Abstract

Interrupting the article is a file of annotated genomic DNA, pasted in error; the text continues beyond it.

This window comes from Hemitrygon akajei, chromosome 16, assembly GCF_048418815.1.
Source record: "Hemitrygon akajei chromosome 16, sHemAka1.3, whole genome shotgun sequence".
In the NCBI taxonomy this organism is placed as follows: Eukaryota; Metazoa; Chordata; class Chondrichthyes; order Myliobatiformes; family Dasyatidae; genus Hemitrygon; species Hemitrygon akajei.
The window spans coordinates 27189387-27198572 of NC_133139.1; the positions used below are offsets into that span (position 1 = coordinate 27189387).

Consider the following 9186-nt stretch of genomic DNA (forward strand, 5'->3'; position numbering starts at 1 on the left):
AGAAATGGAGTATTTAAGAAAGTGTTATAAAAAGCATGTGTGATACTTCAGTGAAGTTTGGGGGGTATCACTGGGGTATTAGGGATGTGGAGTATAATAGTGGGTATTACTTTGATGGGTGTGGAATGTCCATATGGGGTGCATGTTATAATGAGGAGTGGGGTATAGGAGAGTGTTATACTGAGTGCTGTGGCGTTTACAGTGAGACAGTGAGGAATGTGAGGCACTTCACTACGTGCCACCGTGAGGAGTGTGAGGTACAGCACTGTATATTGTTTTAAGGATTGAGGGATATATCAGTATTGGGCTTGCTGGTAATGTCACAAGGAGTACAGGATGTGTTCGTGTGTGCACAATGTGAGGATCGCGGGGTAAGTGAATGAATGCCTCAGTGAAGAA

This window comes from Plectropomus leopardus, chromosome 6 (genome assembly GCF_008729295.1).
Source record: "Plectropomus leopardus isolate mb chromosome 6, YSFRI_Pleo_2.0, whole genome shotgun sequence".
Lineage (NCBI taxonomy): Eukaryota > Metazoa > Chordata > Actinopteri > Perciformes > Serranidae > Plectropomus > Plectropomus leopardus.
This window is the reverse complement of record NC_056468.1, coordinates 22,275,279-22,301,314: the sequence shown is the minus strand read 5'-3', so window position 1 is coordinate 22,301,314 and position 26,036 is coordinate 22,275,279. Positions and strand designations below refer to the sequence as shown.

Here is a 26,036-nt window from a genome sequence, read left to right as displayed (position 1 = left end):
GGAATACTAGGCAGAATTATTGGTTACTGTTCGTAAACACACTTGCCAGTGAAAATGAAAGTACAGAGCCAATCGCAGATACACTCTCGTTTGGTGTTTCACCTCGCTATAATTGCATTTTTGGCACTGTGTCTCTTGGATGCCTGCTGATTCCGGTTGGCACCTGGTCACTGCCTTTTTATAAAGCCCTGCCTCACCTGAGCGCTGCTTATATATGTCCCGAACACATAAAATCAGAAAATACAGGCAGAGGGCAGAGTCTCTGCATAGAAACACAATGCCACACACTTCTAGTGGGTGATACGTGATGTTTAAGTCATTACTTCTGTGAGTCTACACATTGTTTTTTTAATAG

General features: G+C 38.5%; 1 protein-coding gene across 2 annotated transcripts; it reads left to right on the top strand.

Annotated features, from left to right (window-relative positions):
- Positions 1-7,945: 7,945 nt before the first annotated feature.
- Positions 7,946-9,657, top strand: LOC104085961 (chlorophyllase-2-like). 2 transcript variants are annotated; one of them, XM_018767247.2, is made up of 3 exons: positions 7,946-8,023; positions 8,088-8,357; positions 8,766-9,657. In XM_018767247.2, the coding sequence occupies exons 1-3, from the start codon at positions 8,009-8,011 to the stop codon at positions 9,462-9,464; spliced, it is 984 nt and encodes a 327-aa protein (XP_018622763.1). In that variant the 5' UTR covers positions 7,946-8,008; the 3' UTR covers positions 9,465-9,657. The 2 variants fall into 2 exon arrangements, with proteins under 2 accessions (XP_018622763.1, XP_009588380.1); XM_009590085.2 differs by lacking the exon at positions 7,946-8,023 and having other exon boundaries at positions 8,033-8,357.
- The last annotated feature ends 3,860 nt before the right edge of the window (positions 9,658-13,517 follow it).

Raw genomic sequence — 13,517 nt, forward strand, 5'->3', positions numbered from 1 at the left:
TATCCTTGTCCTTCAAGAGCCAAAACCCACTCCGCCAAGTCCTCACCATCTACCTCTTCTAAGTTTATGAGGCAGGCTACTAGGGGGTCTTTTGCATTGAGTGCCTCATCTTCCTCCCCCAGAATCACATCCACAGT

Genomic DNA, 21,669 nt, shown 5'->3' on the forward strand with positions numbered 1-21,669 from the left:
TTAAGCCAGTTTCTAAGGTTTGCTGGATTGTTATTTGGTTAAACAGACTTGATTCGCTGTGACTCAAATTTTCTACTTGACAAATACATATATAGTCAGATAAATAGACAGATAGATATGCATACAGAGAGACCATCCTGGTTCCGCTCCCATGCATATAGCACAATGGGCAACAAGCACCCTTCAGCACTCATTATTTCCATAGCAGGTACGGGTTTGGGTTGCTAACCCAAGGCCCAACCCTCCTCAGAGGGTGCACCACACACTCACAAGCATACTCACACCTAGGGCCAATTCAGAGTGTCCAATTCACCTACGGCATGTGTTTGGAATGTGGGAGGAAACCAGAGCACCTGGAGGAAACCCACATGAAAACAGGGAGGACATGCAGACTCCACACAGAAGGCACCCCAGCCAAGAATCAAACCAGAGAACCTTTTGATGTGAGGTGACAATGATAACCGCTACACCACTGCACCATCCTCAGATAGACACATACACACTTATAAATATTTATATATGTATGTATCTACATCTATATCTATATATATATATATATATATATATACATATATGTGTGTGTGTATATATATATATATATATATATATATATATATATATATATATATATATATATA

Most active block boundary faults within the Tibetan plateau have been thought of as Holocene active, and are able to produce large earthquakes. However, it is unknown whether the Jiali fault (JLF) has been seismically active in the Holocene, which currently hampers efforts to undertake meaningful seismic hazard assessments near the southeastern part of the Tibetan plateau. In this study, it is shown that the JLF has indeed ruptured during the Holocene, as evidenced from geological, paleoseismic, and radiocarbon dating investigations. Specifically, at least two surface‐rupturing paleoseismic events were revealed with ages between 2160±30  yr B.P. and 2680±30  yr B.P., and prior to 2730±30  yr B.P., respectively. Combined with previous studies on the JLF, we suggest that the fault (1) can be considered an active block boundary fault and (2) accommodates crustal deformation related to the uplift of the Tibetan plateau since the late Cenozoic.

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